We present a case of 57 year old man with diabetic ulcer post amputation of his 5th toe in which Maggot Therapy was used with astounding result.
Mr. R who has background history of poorly controlled diabetes, underwent a Ray's amputation of his fifth right toe one week earlier. Following that, we noticed that the wound was slowly healing despite strict two times daily dressing with antiseptics.
With the advice of a senior colleague, we introduced a type of alternative, natural method to speed up the healing process.This is called Maggot Therapy or Maggot Debridement Therapy (MDT).
Day 0-About 300 maggots were applied to the wound.(observe the tiny size of each of them).The gauze was put around the wound as 'doughnut' shape to avoid the maggots from escaping.
The maggots were left in the wound for 48 hours
Day 2 -look at the 'well-fed' maggots!
Day 2-the wound after all the maggots taken out.much better!
Day 10- the completely healed wound!
Maggot therapy is an effective and safe method to be used together with modern medicine to treat slow healing wounds.
Maggot Debridement Therapy (MDT) is the medical use of specially selected and tested, disinfected fly larvae ("maggots") for cleaning non-healing wounds.
Medicinal maggots have been found to have four principle actions: 1) they debride (clean) wounds by dissolving the dead (necrotic), infected tissue; 2) they disinfect the wound, by killing bacteria; and 3) they stimulate wound healing; and 4) they break down and inhibit the formation of biofilm.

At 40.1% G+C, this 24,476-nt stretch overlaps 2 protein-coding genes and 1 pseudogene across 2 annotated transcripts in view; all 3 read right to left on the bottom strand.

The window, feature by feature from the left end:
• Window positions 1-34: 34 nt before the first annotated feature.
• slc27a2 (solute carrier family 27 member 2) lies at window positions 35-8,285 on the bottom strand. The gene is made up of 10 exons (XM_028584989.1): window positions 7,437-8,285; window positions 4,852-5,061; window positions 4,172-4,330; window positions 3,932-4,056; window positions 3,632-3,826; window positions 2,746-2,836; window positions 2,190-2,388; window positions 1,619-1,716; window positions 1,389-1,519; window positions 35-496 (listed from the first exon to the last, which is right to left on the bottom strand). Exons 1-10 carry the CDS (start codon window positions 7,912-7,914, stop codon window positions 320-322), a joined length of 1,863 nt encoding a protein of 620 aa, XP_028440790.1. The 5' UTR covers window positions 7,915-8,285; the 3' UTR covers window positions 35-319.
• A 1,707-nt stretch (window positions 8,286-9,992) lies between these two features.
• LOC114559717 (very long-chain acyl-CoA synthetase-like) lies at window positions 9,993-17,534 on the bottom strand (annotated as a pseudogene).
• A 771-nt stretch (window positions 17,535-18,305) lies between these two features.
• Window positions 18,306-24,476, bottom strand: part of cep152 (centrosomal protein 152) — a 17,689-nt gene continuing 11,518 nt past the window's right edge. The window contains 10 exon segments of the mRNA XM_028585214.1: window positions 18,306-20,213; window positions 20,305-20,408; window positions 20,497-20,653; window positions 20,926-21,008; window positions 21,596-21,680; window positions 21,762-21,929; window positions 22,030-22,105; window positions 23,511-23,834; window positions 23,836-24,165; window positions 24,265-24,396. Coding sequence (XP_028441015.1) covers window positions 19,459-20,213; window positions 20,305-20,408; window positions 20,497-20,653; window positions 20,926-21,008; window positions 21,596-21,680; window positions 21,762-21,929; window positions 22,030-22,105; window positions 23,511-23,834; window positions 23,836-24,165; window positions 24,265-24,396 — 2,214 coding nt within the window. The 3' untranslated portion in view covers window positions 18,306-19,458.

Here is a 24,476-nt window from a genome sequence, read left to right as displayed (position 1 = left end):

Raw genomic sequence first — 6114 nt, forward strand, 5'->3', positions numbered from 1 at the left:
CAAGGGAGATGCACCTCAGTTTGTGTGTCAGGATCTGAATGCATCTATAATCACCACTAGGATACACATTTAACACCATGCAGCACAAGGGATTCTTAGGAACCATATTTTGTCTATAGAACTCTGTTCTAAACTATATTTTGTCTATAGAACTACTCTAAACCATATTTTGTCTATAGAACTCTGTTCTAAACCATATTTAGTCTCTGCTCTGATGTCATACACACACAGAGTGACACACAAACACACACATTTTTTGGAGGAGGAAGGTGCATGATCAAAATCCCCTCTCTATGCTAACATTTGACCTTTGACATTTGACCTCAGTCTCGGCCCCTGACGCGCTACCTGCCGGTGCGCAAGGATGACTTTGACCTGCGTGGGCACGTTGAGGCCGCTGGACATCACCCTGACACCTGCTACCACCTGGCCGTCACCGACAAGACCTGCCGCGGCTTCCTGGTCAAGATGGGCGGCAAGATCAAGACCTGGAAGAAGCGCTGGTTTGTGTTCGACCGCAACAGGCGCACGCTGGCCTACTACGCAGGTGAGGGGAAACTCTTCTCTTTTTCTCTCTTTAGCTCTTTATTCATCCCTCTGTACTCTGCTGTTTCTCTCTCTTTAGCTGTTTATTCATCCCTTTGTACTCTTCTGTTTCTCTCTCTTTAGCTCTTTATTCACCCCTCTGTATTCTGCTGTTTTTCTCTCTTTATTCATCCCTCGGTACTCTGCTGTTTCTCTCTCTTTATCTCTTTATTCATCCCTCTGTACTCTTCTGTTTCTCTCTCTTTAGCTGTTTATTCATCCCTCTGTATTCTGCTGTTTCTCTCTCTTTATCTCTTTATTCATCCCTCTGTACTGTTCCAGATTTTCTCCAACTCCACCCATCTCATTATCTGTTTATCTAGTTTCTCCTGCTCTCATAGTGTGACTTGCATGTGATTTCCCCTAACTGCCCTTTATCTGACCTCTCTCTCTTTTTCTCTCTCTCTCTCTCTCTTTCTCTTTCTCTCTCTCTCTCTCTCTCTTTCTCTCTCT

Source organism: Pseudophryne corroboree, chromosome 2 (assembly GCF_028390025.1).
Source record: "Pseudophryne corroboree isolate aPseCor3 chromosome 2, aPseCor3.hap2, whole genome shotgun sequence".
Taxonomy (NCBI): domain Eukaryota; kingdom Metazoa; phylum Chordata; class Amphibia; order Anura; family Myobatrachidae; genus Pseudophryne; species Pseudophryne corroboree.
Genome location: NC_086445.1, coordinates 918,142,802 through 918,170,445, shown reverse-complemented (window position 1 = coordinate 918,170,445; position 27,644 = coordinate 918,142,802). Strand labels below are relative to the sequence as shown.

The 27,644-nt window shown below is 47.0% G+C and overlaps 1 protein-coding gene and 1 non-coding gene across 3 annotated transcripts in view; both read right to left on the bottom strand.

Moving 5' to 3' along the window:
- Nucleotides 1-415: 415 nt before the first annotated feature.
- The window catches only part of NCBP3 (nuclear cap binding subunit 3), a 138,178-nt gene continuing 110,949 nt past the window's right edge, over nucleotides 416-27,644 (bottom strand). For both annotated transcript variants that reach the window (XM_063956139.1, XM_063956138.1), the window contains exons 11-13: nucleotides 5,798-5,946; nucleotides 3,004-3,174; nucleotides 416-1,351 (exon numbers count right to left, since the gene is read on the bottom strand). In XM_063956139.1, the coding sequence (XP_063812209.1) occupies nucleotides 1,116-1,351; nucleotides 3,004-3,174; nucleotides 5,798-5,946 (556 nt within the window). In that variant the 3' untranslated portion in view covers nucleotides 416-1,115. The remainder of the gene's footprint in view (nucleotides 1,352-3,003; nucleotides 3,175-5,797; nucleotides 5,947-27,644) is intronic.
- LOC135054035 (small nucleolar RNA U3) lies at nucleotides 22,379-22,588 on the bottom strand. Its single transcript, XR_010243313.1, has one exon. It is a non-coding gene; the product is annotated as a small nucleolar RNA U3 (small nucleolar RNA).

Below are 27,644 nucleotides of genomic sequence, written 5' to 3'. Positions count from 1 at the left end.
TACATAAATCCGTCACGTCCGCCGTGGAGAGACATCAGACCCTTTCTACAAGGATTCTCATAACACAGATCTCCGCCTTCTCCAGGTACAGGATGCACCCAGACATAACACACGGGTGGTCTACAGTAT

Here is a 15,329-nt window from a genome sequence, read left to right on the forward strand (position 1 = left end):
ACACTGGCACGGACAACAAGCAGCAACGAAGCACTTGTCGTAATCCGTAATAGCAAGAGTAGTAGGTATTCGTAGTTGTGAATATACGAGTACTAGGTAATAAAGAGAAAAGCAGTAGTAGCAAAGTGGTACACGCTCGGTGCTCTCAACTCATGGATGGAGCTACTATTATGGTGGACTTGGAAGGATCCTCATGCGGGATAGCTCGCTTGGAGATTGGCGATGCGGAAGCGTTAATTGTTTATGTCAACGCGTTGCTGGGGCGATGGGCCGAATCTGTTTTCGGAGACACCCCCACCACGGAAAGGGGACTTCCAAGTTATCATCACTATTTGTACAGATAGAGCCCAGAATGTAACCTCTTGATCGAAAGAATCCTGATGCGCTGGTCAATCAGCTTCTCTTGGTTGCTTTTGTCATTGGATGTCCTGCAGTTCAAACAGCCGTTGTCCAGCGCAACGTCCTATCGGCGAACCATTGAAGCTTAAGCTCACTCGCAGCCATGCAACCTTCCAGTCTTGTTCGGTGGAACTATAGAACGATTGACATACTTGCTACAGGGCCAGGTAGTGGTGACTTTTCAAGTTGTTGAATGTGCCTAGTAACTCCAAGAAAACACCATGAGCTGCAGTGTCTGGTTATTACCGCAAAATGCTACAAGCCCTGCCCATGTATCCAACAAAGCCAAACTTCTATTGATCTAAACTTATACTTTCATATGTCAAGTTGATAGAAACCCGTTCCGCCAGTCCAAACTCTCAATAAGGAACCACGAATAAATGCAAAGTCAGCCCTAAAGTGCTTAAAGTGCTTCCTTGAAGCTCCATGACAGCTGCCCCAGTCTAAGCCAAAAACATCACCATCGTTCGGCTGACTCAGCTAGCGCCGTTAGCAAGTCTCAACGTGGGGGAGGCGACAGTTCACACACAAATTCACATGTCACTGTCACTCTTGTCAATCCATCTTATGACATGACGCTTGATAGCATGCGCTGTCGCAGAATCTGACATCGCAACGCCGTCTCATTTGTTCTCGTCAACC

Historically, maggots have been known for centuries to help heal wounds. Many military surgeons noted that soldiers whose wounds became infested with maggots did better --- and had a much lower mortality rate --- than did soldiers with similar wounds not infested. William Baer, at Johns Hopkins University in Baltimore, Maryland, was the first physician (an orthopedic surgeon, actually) in the U.S. to actively promote maggot therapy; his results were published posthumously by his colleagues in 1931. MDT was successfully and routinely performed by thousands of physicians until the mid-1940's, when its use was supplanted by the new antibiotics and surgical techniques that became available by the end of World War II.
Maggot therapy was occasionally used during the 1970's and 1980's, when antibiotics, surgery, and other modalities of modern medicine failed. In 1989, physicians at the Veterans Affairs Medical Center in Long Beach, CA, and at the University of California, Irvine, reasoned that if maggot therapy was effective enough to treat patients who otherwise would have lost limbs, despite modern surgical and antibiotic treatment, then perhaps we should be using maggot therapy before the wounds progress that far, and not only as a last resort. It was on this hypothesis that the modern era of maggot therapy was born. With repeated conttrolled studies demonstrating enhanced wound debridement and luscious healthy granulation tissue growing where once only necrotic (gangrenous) tissue was visible, maggot therapy has once again been adopted by thousands of modern wound treatment centers around the world.